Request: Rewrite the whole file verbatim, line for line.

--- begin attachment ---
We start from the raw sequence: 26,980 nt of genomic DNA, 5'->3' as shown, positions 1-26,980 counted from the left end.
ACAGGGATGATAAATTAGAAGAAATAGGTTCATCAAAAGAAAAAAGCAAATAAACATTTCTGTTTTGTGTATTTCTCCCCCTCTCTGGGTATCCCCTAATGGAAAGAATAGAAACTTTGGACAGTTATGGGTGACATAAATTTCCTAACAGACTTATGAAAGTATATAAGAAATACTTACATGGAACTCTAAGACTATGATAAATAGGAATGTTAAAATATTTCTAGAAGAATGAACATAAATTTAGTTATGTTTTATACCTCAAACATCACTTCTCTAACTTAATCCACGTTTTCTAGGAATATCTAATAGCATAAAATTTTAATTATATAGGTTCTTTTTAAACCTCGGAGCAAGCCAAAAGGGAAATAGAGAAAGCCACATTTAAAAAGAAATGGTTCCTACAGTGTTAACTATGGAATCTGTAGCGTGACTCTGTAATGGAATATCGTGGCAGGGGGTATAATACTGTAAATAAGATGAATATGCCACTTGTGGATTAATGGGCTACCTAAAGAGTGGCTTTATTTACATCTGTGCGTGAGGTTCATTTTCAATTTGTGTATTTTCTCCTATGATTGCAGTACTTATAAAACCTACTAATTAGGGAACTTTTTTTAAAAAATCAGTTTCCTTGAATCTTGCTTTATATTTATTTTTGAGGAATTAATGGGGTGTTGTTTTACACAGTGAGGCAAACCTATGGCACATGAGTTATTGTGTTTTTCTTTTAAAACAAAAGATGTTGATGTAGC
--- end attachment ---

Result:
We start from the raw sequence: 26,980 nt of genomic DNA, 5'->3' as shown, positions 1-26,980 counted from the left end.
ACAGGGATGATAAATTAGAAGAAATAGGTTCATCAAAAGAAAAAAGCAAATAAACATTTCTGTTTTGTGTATTTCTCCCCCTCTCTGGGTATCCCCTAATGGAAAGAATAGAAACTTTGGACAGTTATGGGTGACATAAATTTCCTAACAGACTTATGAAAGTATATAAGAAATACTTACATGGAACTCTAAGACTATGATAAATAGGAATGTTAAAATATTTCTAGAAGAATGAACATAAATTTAGTTATGTTTTATACCTCAAACATCACTTCTCTAACTTAATCCACGTTTTCTAGGAATATCTAATAGCATAAAATTTTAATTATATAGGTTCTTTTTAAACCTCGGAGCAAGCCAAAAGGGAAATAGAGAAAGCCACATTTAAAAAGAAATGGTTCCTACAGTGTTAACTATGGAATCTGTAGCGTGACTCTGTAATGGAATATCGTGGCAGGGGGTATAATACTGTAAATAAGATGAATATGCCACTTGTGGATTAATGGGCTACCTAAAGAGTGGCTTTATTTACATCTGTGCGTGAGGTTCATTTTCAATTTGTGTATTTTCTCCTATGATTGCAGTACTTATAAAACCTACTAATTAGGGAACTTTTTTTAAAAAATCAGTTTCCTTGAATCTTGCTTTATATTTATTTTTGAGGAATTAATGGGGTGTTGTTTTACACAGTGAGGCAAACCTATGGCACATGAGTTATTGTGTTTTTCTTTTAAAACAAAAGATGTTGATGTAGC